Impact of globalisation on agriculture. A study
Economic Liberalisation and Indian Agriculture: A District-Level Study, GS Bhalla & Gurmail Singh, Sage Publications, Pp 360, Rs 795.00
This book, written by renowned agricultural economist, Prof GS Bhalla and his colleague Prof Gurmail Singh offers insights into the functioning of Indian agriculture under district policy regimes, bringing out its transition from pre-to post-Green Revolution and the deceleration from pre-to post-liberalisation period. It makes an assessment of the performance of crop production, crop diversification and geographical spread of growth over a period of time, ranging from 1962 to 2008.
The growth and productivity performance of agriculture at the national, regional and district level during the post-reform method is analysed with those of the Green Revolution period. The authors explain that long-term (1962-2008) growth rate of crop production at 2.46 per cent per annum was achieved mainly due to the cropped area and irrigation expansion in the pre-Green Revolution period, adoption of seed-fertiliser-based technology along with irrigation expansion and shifts in the cropping patterns from low value to high value crops in the post-reform period. This pace of growth, however, could not be maintained in the post-reform period. So it declined from 3.17 to 2.77 per cent per annum in almost all the states except for Gujarat, Maharashtra and Jammu & Kashmir. “The slowdown is due to decline in public investment and the failure to make fresh breakthroughs in technology,” the authors claim.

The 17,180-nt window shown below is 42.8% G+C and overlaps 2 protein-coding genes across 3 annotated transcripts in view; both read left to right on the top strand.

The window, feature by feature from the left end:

Thus the main focus of the study is to analyse the changes in the regional patterns of levels and growth of agricultural output at the disaggregated state and district levels in the post-reform period from 1990-93 to 2005-08 as compared with those during the pre-reform period from 1980-83 to 1990-93 as well as with those of the initial period of Green Revolution. This constitutes the major thrust of the first chapter.
The second chapter analyses the spatial pattern of changes in Indian agriculture at the state level, during various periods, as also the growth in the cropped area, output and yield of major corps and the changes in the cropping patterns at the all-India and state levels.
The third chapter analyses the yield levels of all the crops taken together at the disaggregated district level in order to study the problem of spatial variation in agricultural productivity and examines the association between the levels of productivity and use of modern farm inputs at the district level.
Chapter 4 carries a district-level analysis of tfhe spatial patterns of growth.
Chapter 5 compares the levels and growth of agricultural workers’ productivity at the state and district levels. Besides comparing the spatial patterns of levels and growth, attempt is made to analyse the nature of association between levels and growth of agricultural workers’ productivity and the use of modern inputs.
Chapter 6 presents the conclusion and recommendations.
The authors’ advice is that in view of the serious implications as expounded upon in the earlier chapters, policymakers should adopt policies to reverse the trend towards deceleration of agricultural growth and rejuvenating agriculture in different regions of India.